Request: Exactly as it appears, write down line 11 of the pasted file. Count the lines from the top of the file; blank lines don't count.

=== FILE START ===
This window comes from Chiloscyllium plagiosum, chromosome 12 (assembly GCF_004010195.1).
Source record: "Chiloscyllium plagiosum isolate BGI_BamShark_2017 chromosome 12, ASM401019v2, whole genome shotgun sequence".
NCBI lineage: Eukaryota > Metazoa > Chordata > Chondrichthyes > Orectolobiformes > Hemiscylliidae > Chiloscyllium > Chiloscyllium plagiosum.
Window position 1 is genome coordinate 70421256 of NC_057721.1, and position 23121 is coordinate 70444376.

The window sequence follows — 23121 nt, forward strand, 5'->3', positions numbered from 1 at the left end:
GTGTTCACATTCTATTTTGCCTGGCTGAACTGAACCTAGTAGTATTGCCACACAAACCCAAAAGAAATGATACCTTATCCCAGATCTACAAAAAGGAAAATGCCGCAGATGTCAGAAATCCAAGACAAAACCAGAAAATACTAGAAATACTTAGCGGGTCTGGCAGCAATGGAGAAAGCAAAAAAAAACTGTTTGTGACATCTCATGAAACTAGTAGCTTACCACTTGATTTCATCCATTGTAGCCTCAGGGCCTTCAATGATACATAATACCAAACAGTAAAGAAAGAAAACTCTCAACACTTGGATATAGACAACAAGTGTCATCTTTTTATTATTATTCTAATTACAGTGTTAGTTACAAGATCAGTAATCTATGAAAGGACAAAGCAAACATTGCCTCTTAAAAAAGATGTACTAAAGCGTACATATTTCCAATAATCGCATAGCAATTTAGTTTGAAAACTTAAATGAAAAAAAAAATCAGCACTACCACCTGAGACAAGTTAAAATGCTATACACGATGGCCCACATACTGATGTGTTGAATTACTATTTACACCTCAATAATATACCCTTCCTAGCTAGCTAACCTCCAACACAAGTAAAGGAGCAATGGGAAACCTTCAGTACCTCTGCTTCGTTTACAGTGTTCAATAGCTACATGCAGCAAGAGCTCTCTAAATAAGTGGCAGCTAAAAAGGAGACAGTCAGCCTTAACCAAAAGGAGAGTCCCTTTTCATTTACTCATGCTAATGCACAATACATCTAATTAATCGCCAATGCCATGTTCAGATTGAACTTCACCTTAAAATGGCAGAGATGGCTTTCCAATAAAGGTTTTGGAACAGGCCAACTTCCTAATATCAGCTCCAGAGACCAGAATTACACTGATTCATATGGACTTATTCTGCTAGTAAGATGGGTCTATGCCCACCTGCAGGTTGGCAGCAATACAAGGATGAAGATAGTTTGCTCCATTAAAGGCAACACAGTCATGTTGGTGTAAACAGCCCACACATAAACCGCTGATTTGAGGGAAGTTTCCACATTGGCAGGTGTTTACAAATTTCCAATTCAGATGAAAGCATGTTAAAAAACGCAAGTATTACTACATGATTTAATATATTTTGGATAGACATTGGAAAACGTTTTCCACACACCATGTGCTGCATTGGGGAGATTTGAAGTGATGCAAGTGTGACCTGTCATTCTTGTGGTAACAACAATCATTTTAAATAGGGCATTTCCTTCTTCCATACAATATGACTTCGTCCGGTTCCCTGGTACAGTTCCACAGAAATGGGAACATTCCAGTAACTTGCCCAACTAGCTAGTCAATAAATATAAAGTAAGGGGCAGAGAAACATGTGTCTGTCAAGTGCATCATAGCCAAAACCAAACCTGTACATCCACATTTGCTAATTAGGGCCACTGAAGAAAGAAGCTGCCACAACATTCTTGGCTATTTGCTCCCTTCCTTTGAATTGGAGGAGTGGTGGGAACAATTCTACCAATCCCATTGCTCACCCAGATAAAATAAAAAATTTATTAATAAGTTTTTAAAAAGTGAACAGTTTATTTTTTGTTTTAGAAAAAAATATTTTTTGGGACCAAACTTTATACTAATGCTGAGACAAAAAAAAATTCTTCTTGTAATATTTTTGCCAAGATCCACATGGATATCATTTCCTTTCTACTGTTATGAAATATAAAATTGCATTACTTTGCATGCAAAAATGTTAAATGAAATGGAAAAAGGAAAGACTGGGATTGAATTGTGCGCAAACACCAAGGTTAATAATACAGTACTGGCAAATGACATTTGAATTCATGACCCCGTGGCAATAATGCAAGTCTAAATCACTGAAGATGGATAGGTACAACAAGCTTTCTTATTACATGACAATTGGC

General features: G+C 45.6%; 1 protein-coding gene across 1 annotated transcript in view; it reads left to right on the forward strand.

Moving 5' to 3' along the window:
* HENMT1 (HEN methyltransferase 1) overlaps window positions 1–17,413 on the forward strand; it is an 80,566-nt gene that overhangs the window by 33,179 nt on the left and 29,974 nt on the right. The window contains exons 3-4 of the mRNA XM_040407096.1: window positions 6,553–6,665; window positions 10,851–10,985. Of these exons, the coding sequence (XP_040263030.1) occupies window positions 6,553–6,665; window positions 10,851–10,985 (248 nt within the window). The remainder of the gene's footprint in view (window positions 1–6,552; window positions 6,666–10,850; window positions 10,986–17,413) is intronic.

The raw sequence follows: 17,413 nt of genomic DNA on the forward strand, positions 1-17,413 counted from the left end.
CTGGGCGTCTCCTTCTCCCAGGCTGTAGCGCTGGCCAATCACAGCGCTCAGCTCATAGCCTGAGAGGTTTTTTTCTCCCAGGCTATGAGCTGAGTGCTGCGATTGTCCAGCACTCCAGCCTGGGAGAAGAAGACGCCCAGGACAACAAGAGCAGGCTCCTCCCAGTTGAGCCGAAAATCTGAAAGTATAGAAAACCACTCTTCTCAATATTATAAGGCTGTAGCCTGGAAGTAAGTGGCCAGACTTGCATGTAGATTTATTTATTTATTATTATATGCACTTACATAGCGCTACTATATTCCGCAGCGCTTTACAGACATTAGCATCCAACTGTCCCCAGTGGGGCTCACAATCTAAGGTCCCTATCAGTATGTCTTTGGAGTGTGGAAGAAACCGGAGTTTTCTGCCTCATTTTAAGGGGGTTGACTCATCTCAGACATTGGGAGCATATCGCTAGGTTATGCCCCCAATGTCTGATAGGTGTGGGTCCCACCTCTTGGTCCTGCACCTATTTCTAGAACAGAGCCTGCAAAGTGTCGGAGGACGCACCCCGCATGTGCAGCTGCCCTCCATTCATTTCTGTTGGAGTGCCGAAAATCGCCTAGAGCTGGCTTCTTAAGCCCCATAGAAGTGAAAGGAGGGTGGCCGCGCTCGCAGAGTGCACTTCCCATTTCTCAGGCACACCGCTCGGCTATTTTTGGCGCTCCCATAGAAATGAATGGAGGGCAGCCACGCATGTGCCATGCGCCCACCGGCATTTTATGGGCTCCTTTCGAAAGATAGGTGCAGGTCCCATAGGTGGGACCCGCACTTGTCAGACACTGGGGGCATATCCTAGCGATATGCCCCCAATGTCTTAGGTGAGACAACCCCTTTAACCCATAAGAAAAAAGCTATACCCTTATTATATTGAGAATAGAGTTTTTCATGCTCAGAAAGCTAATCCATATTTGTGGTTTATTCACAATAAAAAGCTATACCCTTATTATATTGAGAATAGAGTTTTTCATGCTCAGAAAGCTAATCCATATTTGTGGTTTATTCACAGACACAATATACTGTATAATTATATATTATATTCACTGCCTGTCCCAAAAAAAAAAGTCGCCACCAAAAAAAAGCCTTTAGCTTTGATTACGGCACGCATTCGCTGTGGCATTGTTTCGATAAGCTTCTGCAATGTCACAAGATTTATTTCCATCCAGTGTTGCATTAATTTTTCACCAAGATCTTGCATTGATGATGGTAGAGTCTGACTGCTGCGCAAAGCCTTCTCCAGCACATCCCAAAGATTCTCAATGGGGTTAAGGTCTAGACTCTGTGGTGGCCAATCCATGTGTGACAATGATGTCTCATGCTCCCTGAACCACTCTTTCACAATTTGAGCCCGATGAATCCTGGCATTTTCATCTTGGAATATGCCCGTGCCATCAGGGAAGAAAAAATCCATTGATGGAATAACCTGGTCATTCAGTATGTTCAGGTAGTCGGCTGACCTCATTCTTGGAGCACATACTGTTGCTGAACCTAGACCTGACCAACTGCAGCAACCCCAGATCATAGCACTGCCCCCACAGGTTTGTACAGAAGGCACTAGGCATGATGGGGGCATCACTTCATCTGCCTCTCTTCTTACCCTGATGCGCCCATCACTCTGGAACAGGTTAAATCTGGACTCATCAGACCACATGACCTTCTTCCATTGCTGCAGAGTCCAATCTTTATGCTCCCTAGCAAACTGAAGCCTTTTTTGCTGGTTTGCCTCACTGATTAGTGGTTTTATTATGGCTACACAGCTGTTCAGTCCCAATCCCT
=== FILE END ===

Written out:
CTGGGCGTCTCCTTCTCCCAGGCTGTAGCGCTGGCCAATCACAGCGCTCAGCTCATAGCCTGAGAGGTTTTTTTCTCCCAGGCTATGAGCTGAGTGCTGCGATTGTCCAGCACTCCAGCCTGGGAGAAGAAGACGCCCAGGACAACAAGAGCAGGCTCCTCCCAGTTGAGCCGAAAATCTGAAAGTATAGAAAACCACTCTTCTCAATATTATAAGGCTGTAGCCTGGAAGTAAGTGGCCAGACTTGCATGTAGATTTATTTATTTATTATTATATGCACTTACATAGCGCTACTATATTCCGCAGCGCTTTACAGACATTAGCATCCAACTGTCCCCAGTGGGGCTCACAATCTAAGGTCCCTATCAGTATGTCTTTGGAGTGTGGAAGAAACCGGAGTTTTCTGCCTCATTTTAAGGGGGTTGACTCATCTCAGACATTGGGAGCATATCGCTAGGTTATGCCCCCAATGTCTGATAGGTGTGGGTCCCACCTCTTGGTCCTGCACCTATTTCTAGAACAGAGCCTGCAAAGTGTCGGAGGACGCACCCCGCATGTGCAGCTGCCCTCCATTCATTTCTGTTGGAGTGCCGAAAATCGCCTAGAGCTGGCTTCTTAAGCCCCATAGAAGTGAAAGGAGGGTGGCCGCGCTCGCAGAGTGCACTTCCCATTTCTCAGGCACACCGCTCGGCTATTTTTGGCGCTCCCATAGAAATGAATGGAGGGCAGCCACGCATGTGCCATGCGCCCACCGGCATTTTATGGGCTCCTTTCGAAAGATAGGTGCAGGTCCCATAGGTGGGACCCGCACTTGTCAGACACTGGGGGCATATCCTAGCGATATGCCCCCAATGTCTTAGGTGAGACAACCCCTTTAACCCATAAGAAAAAAGCTATACCCTTATTATATTGAGAATAGAGTTTTTCATGCTCAGAAAGCTAATCCATATTTGTGGTTTATTCACAATAAAAAGCTATACCCTTATTATATTGAGAATAGAGTTTTTCATGCTCAGAAAGCTAATCCATATTTGTGGTTTATTCACAGACACAATATACTGTATAATTATATATTATATTCACTGCCTGTCCCAAAAAAAAAAGTCGCCACCAAAAAAAAGCCTTTAGCTTTGATTACGGCACGCATTCGCTGTGGCATTGTTTCGATAAGCTTCTGCAATGTCACAAGATTTATTTCCATCCAGTGTTGCATTAATTTTTCACCAAGATCTTGCATTGATGATGGTAGAGTCTGACTGCTGCGCAAAGCCTTCTCCAGCACATCCCAAAGATTCTCAATGGGGTTAAGGTCTAGACTCTGTGGTGGCCAATCCATGTGTGACAATGATGTCTCATGCTCCCTGAACCACTCTTTCACAATTTGAGCCCGATGAATCCTGGCATTTTCATCTTGGAATATGCCCGTGCCATCAGGGAAGAAAAAATCCATTGATGGAATAACCTGGTCATTCAGTATGTTCAGGTAGTCGGCTGACCTCATTCTTGGAGCACATACTGTTGCTGAACCTAGACCTGACCAACTGCAGCAACCCCAGATCATAGCACTGCCCCCACAGGTTTGTACAGAAGGCACTAGGCATGATGGGGGCATCACTTCATCTGCCTCTCTTCTTACCCTGATGCGCCCATCACTCTGGAACAGGTTAAATCTGGACTCATCAGACCACATGACCTTCTTCCATTGCTGCAGAGTCCAATCTTTATGCTCCCTAGCAAACTGAAGCCTTTTTTGCTGGTTTGCCTCACTGATTAGTGGTTTTATTATGGCTACACAGCTGTTCAGTCCCAATCCCT